Jelena J.: I have a lot of favorite memories, a lot! I really valued the social aspect of the program. One of the coolest things for me was the way we celebrated birthdays in the dormitory. The way we arranged secret surprise celebrations with cake, songs and at midnight we appeared in front of the person’s room. That was amazing. We spent most of our free time together, we had so nice conversations.
Can you recall why you applied to the Roma Program?
Jelena J.: I wanted to leave the job I had at that time. One of my university professors told me about the program. At that time, I thought, if I got accepted and graduate from RGPP, I would return to Serbia and find a better job with my newly acquired skills. Soon after, however, I realized that this program was something very different than what I had expected. I am so lucky that I was accepted and continued my studies. I had not expected though that I would be accepted to RGPP. I was also scared because my English was not good at that time. But then I said, OK, I am going to do this!
Yanina F.: I remember that the organization I worked for in 2012 wanted to apply for a grant. Unfortunately, it turned out that the grant application was supposed to be written in English. This made us very sad because we couldn’t do that. Around the same time my sister, who also worked there, attended a workshop in Budapest where she met an RGPP alumni and learnt about the program. I felt that I should really try to apply to RGPP, but I never expected that I would be accepted. A few weeks later I received an invitation for an interview. Weeks later, I was at work when I received an email that my application was successful, oh my God, I was so happy! At the same time, I was so scared because I did not know what to do or how to tell the news to my parents. My sister though was so enthusiastic and always supported me. So, I just went with it.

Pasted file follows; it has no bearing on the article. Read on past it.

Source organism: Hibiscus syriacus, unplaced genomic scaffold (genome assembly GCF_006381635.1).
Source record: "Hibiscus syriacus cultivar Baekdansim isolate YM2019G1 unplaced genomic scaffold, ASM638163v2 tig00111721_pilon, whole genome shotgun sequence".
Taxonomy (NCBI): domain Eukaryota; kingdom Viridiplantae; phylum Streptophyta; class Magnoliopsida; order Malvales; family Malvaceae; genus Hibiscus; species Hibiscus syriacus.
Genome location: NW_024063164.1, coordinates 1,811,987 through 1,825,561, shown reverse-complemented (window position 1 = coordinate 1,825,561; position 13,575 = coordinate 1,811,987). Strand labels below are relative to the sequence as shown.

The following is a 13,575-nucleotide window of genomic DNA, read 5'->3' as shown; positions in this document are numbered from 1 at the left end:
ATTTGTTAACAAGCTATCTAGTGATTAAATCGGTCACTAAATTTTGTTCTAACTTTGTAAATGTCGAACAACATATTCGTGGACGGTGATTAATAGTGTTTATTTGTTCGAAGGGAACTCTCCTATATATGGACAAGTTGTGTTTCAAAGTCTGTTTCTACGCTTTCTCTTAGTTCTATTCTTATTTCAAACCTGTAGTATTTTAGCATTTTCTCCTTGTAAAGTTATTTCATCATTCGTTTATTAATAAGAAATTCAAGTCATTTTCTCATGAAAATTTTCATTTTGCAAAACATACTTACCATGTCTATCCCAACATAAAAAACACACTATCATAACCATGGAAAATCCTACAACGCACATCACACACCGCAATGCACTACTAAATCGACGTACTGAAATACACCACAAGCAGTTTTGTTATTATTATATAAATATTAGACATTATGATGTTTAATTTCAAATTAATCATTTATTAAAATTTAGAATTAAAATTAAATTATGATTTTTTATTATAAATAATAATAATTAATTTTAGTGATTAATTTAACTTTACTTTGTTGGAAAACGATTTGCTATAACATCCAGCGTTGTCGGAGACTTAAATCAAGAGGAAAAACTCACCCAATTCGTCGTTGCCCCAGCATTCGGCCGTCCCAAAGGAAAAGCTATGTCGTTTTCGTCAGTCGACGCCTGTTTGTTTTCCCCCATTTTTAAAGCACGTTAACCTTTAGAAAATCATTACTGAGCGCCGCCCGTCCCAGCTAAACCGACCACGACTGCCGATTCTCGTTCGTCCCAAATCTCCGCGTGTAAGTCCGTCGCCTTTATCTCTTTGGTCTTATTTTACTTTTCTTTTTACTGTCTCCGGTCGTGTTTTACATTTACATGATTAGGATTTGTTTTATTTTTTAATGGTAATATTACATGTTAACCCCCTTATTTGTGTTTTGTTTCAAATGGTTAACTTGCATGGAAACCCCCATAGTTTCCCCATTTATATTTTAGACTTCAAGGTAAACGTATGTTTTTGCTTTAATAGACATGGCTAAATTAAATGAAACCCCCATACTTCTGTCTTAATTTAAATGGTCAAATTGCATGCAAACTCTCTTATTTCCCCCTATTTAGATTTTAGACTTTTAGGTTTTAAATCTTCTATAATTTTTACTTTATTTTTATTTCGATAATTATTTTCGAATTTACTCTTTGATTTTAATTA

Jelena J.: At the beginning it was rather difficult. But I felt lucky because Miranda and some others were there for me. Their English was a little bit better, and their native language was Macedonian, which is similar to Serbian. I was relying a little bit on others at the beginning, but it changed over time.
Did the program deliver on your expectations?
Jelena J.: The program gave me much more than what I had hoped for.
Yanina F.: I didn’t expect that the program would totally change my life. But it did. My views, my understanding of life, and the way I relate to others were totally changed. For example, during RGPP I understood that some of the things I had experienced in my life and tried to tell myself were OK and normal, were not. In fact, they were various forms of discrimination. I just didn’t think about those moments that way. But through the program I learnt more about the various ways Roma people and others experience discrimination. Now I clearly understand how discrimination works. These new pieces of knowledge changed me.
Jelena J.: I didn’t expect many things. For example, I didn’t expect that my English would improve so fast, that I would learn so much, and I would make friends for life. You don’t expect these. It was also very important to me to learn how others respond to, and fight against, discrimination both personally and professionally. The program and this experience gave me more strength.
Yanina F.: The program gave us confidence.
What kinds of challenges did you face during RGPP?
Yanina F.: I was stressed about my English at first because I barely understood English. I was also the only one from Ukraine, so I didn’t have anyone who spoke the same language and to rely on a bit more. But I worked harder and with every day I felt that my English was improving. The improvement I saw in myself also encouraged me to challenge myself further. Applying for a master’s program was also a challenging time, so I also had to learn how to take better care of my mental health. I also had a lot of support, so it got much easier.